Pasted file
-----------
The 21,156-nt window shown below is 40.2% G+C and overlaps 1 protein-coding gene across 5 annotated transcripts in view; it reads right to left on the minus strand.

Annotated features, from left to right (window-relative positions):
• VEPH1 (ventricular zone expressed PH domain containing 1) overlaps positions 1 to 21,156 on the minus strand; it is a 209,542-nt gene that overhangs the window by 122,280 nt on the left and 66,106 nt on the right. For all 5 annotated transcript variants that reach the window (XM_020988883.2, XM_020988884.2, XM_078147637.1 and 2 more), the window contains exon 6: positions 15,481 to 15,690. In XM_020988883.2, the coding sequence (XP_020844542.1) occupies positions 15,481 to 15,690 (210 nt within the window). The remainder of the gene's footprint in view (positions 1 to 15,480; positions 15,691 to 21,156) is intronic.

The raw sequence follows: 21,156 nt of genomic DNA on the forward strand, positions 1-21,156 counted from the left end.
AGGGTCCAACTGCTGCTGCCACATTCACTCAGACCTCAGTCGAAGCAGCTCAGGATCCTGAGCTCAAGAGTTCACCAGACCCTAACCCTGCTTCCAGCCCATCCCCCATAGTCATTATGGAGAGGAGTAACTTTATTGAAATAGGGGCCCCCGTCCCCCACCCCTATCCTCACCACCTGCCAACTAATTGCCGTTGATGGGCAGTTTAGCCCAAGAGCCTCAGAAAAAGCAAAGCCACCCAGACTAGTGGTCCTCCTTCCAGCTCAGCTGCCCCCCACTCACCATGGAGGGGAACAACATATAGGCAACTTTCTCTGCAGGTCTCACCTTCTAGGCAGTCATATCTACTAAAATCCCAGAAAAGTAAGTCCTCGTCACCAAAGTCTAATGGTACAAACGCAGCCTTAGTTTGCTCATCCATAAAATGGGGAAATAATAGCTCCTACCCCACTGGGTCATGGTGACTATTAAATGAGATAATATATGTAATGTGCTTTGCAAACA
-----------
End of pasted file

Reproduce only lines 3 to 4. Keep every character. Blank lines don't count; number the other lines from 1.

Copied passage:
• VEPH1 (ventricular zone expressed PH domain containing 1) overlaps positions 1 to 21,156 on the minus strand; it is a 209,542-nt gene that overhangs the window by 122,280 nt on the left and 66,106 nt on the right. For all 5 annotated transcript variants that reach the window (XM_020988883.2, XM_020988884.2, XM_078147637.1 and 2 more), the window contains exon 6: positions 15,481 to 15,690. In XM_020988883.2, the coding sequence (XP_020844542.1) occupies positions 15,481 to 15,690 (210 nt within the window). The remainder of the gene's footprint in view (positions 1 to 15,480; positions 15,691 to 21,156) is intronic.

The raw sequence follows: 21,156 nt of genomic DNA on the forward strand, positions 1-21,156 counted from the left end.